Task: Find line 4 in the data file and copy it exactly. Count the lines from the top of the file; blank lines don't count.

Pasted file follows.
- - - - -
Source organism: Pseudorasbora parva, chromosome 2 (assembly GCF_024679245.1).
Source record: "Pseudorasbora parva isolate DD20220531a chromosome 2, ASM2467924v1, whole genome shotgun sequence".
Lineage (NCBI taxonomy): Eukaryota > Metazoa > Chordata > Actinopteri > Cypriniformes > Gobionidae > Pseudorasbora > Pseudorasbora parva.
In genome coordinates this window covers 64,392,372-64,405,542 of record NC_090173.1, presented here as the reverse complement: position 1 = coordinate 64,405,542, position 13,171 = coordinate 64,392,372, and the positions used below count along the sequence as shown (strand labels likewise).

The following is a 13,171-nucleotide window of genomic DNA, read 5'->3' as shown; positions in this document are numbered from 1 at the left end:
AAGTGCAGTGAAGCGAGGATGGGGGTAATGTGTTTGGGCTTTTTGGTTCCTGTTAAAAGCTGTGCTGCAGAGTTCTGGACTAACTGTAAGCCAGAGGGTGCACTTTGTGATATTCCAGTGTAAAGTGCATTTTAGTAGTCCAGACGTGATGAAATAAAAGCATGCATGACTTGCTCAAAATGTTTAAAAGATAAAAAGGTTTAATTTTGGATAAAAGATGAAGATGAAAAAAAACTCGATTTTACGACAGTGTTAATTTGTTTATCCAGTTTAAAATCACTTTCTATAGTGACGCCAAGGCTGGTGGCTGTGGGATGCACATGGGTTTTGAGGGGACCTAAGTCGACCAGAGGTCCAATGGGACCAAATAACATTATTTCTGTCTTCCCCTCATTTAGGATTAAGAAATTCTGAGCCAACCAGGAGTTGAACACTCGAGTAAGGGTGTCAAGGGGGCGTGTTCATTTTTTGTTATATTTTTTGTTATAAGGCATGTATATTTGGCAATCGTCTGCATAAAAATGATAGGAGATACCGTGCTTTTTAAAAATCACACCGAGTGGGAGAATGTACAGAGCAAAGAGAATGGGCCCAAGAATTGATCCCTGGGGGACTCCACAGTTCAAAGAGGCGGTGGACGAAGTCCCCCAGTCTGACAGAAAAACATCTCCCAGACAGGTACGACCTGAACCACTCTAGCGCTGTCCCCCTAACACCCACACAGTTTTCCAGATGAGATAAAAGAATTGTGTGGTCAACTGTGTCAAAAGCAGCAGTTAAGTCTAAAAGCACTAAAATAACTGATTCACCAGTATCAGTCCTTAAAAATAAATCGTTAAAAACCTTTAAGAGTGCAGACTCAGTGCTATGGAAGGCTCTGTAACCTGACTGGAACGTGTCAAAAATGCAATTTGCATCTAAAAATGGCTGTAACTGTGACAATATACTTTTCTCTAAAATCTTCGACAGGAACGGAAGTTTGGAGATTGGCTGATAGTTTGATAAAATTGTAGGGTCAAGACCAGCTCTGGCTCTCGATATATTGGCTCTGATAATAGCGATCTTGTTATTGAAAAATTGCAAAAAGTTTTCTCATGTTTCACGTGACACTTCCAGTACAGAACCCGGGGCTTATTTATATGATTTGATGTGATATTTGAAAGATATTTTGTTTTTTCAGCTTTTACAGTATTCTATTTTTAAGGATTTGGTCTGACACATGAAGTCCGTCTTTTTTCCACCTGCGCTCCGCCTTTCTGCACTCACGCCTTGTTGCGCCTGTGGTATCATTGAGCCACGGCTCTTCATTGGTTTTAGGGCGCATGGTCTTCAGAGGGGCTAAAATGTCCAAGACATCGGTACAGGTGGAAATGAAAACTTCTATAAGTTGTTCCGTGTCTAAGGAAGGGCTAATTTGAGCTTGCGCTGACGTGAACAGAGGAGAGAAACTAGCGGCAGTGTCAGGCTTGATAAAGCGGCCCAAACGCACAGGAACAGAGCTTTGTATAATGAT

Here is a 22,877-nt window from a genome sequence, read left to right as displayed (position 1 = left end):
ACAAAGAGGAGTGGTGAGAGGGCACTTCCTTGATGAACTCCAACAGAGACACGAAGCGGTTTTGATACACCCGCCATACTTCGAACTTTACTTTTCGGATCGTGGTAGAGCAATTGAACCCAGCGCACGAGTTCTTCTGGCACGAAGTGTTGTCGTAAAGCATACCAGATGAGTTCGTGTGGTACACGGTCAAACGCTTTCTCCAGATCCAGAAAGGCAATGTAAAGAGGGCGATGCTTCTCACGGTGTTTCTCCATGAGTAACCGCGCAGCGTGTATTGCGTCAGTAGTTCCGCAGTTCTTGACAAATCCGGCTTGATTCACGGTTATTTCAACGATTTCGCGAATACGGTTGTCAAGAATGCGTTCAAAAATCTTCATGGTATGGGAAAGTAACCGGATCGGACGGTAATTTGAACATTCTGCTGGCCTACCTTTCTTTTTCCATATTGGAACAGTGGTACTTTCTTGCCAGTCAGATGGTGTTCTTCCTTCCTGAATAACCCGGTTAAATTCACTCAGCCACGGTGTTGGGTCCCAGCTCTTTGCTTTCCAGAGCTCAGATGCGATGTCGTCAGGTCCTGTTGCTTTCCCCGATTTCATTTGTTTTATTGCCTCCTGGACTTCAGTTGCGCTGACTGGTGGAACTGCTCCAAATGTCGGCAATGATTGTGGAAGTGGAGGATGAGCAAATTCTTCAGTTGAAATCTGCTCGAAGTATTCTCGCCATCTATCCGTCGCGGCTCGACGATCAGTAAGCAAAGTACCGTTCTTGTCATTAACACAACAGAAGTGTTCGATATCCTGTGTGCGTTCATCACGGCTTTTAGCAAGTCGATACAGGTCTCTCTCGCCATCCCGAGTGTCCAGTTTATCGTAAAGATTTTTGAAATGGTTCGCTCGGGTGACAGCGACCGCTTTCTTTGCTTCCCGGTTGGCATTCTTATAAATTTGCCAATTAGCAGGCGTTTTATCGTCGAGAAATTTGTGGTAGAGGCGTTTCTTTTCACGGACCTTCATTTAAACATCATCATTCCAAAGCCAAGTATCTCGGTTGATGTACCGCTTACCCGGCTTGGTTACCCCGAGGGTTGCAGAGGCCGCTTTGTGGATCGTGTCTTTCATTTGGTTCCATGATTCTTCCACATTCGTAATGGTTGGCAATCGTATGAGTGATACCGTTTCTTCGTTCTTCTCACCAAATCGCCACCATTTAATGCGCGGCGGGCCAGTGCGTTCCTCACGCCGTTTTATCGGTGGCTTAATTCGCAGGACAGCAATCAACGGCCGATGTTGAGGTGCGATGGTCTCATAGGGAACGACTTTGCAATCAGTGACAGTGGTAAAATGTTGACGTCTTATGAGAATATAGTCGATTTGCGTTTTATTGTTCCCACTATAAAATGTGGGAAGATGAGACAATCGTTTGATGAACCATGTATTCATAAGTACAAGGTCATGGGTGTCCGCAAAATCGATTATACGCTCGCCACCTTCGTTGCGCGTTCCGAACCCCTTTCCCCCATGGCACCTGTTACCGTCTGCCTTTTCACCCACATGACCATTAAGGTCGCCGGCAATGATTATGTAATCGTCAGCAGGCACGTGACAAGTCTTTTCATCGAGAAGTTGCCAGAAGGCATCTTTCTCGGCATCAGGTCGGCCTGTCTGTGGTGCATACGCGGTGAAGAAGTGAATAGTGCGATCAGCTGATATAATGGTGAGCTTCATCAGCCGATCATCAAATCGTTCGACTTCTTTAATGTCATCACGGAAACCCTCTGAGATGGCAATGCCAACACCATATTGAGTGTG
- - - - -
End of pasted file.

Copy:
In genome coordinates this window covers 64,392,372-64,405,542 of record NC_090173.1, presented here as the reverse complement: position 1 = coordinate 64,405,542, position 13,171 = coordinate 64,392,372, and the positions used below count along the sequence as shown (strand labels likewise).